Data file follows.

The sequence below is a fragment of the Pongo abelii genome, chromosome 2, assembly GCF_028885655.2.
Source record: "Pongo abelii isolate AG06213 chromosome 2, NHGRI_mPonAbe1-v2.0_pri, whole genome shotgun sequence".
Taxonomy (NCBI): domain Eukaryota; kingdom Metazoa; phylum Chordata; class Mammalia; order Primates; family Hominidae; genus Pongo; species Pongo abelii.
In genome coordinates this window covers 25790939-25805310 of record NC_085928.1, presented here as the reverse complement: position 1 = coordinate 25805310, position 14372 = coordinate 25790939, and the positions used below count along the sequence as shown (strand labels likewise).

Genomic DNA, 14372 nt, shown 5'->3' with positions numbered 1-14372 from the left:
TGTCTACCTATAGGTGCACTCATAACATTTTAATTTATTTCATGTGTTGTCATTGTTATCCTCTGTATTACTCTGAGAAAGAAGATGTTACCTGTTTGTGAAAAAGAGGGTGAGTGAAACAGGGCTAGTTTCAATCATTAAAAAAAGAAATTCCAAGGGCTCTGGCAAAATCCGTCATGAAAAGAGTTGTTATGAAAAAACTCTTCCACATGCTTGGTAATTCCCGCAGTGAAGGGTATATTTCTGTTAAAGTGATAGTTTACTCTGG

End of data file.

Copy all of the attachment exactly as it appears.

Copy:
The sequence below is a fragment of the Pongo abelii genome, chromosome 2, assembly GCF_028885655.2.
Source record: "Pongo abelii isolate AG06213 chromosome 2, NHGRI_mPonAbe1-v2.0_pri, whole genome shotgun sequence".
Taxonomy (NCBI): domain Eukaryota; kingdom Metazoa; phylum Chordata; class Mammalia; order Primates; family Hominidae; genus Pongo; species Pongo abelii.
In genome coordinates this window covers 25790939-25805310 of record NC_085928.1, presented here as the reverse complement: position 1 = coordinate 25805310, position 14372 = coordinate 25790939, and the positions used below count along the sequence as shown (strand labels likewise).

Genomic DNA, 14372 nt, shown 5'->3' with positions numbered 1-14372 from the left:
TGTCTACCTATAGGTGCACTCATAACATTTTAATTTATTTCATGTGTTGTCATTGTTATCCTCTGTATTACTCTGAGAAAGAAGATGTTACCTGTTTGTGAAAAAGAGGGTGAGTGAAACAGGGCTAGTTTCAATCATTAAAAAAAGAAATTCCAAGGGCTCTGGCAAAATCCGTCATGAAAAGAGTTGTTATGAAAAAACTCTTCCACATGCTTGGTAATTCCCGCAGTGAAGGGTATATTTCTGTTAAAGTGATAGTTTACTCTGG